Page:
It was close to 1400 hrs. We needed to make a decision and make it quick. We could either spend time looking around for a trail but that could take upwards of half an hour OR try and jump over the fence and hurtle straight ahead from there.

We decided to do the latter. Shardul volunteered to climb the fence first and check if there was a gate nearby. The part monkey-part human hybrid that he is, he was over on to the other side in a moment. He returned after a couple of minutes with a shake of the head. We looked at each other and we knew what had to be done. Off came the bags and shoes and we climbed over. I was the last person to climb the fence and just as I was preparing to jump over to the other side from the top of the fence, emerged 4 villagers from the bushes on the left.

Imagine the look on our faces, when they said the only way to the temple was from the bushes they had emerged from! We contemplated climbing back over the fence but then thought better off it. If there was an enclosure, surely there must be some way to exit it! And even if there wasn’t, the old trail went through it. So if there wasn’t an exit, we ‘ll climb over just like we had climbed in! 😀

With that I stopped being on the fence (for once 😝), and jumped over.

Walking along the left hand side of the enclosure, all we could see was the fence disappearing in the distance, raising our hopes of an exit only to find it turning sharply. After a couple of such false alarms, we finally found it! A 20 feet wide break in the fence was guarded by a horizontal pole (fatak). We jumped over it and found a narrow trail, most likely the one those men came by, split from the path and went left into the bushes. Making a mental note of the turn for our descent later in the day, we continued straight along the path, passing a huge parking lot before arriving at a tar road.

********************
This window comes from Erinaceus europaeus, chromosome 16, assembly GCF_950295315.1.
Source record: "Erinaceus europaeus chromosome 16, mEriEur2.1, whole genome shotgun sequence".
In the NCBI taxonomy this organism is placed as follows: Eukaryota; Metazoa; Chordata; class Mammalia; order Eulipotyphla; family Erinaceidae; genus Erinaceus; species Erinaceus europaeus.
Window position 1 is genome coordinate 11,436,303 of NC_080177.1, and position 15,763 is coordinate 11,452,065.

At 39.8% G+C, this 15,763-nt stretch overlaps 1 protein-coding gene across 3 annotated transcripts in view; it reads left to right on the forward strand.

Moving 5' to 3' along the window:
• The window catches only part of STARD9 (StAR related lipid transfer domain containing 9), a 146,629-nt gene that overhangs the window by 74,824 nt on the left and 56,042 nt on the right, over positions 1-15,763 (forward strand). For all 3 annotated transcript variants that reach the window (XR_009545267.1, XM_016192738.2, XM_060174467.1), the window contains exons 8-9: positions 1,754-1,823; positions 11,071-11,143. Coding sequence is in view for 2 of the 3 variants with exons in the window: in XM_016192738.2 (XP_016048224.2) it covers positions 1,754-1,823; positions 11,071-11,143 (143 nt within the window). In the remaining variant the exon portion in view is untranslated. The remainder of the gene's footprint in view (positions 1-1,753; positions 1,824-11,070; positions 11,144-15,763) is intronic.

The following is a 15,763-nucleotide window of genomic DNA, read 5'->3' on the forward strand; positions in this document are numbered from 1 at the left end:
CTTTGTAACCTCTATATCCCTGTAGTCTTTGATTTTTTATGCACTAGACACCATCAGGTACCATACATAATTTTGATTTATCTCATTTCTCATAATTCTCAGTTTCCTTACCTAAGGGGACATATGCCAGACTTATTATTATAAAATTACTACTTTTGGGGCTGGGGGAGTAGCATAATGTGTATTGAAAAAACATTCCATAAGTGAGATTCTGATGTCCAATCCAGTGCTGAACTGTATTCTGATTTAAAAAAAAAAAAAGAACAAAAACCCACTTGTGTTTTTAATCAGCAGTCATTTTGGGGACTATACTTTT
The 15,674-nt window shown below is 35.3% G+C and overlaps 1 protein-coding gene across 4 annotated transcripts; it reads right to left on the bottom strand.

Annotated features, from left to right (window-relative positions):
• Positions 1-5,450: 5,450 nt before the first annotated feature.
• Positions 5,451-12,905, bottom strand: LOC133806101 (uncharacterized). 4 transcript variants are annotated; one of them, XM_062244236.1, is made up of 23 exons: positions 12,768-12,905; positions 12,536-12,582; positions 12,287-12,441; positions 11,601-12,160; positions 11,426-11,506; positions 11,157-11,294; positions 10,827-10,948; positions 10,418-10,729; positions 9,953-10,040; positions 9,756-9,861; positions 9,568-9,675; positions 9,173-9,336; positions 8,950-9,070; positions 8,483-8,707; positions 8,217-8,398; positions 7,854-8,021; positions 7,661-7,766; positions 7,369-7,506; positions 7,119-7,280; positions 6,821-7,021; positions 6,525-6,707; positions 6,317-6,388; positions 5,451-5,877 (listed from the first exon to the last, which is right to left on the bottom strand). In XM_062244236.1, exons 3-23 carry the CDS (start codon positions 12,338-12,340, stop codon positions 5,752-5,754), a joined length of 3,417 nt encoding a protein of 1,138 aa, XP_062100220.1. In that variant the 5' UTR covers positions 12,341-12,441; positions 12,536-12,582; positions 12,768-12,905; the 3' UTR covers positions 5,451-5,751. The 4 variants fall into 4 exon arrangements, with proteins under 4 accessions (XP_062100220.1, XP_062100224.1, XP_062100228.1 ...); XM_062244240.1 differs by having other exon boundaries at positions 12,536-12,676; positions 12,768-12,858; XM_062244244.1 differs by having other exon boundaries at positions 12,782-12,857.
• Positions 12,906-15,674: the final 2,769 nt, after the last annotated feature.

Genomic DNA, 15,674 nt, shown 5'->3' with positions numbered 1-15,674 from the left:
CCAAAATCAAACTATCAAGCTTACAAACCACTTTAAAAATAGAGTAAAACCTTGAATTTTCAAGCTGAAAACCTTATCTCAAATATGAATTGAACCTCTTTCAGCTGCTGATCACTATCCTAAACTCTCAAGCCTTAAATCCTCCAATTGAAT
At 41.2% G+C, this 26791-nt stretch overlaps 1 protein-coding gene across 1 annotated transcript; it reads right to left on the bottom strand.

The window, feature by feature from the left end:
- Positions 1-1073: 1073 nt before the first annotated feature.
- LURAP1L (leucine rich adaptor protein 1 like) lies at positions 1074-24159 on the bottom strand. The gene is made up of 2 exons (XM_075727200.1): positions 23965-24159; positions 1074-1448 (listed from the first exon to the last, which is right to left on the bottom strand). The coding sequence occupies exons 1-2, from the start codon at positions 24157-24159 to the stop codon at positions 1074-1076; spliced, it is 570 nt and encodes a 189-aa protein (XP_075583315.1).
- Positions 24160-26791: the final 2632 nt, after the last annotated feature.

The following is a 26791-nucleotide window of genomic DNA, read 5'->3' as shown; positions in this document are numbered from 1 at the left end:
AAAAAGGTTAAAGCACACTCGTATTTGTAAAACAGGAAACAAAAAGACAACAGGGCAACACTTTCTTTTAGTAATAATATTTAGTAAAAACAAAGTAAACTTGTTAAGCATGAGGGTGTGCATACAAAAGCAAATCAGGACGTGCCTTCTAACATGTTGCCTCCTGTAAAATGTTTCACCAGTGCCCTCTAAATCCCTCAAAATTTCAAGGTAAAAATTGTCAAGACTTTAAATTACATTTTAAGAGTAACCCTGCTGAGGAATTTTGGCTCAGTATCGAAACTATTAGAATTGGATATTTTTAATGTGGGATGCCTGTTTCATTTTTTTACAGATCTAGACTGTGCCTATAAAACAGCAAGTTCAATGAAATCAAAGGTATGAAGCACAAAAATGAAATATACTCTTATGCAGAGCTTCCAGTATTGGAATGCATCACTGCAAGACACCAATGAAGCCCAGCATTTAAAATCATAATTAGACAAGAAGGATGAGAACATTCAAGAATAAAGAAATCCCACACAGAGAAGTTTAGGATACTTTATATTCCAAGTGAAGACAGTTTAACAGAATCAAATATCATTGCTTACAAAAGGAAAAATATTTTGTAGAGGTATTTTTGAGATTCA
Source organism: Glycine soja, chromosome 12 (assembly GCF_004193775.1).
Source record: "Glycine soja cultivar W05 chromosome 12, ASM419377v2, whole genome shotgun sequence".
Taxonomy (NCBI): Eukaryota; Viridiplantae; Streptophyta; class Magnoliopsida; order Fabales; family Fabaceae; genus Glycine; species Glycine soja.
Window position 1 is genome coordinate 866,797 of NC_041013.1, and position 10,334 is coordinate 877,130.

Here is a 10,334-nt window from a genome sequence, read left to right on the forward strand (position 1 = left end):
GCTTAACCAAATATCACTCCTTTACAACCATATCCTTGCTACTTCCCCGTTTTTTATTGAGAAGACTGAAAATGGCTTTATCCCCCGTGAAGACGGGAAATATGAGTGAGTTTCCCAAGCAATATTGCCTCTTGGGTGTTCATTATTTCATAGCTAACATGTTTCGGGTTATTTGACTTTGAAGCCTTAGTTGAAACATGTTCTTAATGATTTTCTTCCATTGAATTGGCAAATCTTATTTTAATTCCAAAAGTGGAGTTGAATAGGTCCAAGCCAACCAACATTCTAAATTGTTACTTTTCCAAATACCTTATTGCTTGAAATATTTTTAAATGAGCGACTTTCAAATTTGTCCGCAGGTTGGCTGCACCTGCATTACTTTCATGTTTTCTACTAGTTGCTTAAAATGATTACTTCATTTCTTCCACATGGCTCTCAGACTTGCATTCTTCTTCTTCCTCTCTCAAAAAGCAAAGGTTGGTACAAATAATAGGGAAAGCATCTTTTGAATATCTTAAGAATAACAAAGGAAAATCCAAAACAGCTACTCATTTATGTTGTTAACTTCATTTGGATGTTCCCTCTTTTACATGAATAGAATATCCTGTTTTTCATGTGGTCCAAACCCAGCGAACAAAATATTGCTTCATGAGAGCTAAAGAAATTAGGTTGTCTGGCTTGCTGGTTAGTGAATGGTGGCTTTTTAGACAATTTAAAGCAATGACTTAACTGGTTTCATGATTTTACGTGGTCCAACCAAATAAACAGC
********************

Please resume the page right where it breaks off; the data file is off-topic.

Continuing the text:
After climbing over 3400 feet in little under 6 hours, we were finally standing at the entrance of Bhimashankar Temple!

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The entrance to Bhimashankar temple

The temple lies approx 158 feet below the entrance, accessible by a series of long and wide steps. A number of shops selling everything from sweets, incense stick and even small restaurants line the staircase to temple. Literally running through the ultra-slow moving devotees, we reached the temple only to find a 3- fold queue of people waiting for their turn to get a darshan.

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Top: The queue for darshan; Bottom: The nearly 800 year old Bhimashankar temple

It was already 1430 hrs and from the pace of the queue’s movement, it didn’t seem likely that we would have got darshan inside an hour. Manish and Shardul went ahead and spoke to a volunteer there and he allowed us to pay our respects from the other side of temple.

NOTE: Photography inside the temple isn’t allowed.

After the darshan, we went to the Ganesh pond besides the temple which has an idol of Ganpati on one side and a Shivling on the other side with 5 odd steps in the middle to help one descend into the pond. The constant drizzle allowed me to take only a few shots of the pond while Mansi removed her shoes and entered the pond to bow before the lords.

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Top: Ganpati idol partially submerged in the pond; Bottom: The beautiful Shivling inside the pond

We took a look at the start of the Gupt Bhimashankar trail besides the Ram mandir but with very little time on our hands, we had to forego the plans of attempting it.

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An Ape family huddles together to beat the chill!

Our tummies had started rumbling from all the exhaustion and the cold atmosphere (we could literally see vapours emanating from our bodies) wasn’t helping matters, so we picked up a few bottles of packaged water and proceeded to the entrance after disposing off the empty ones in a trash can kept near the staircase.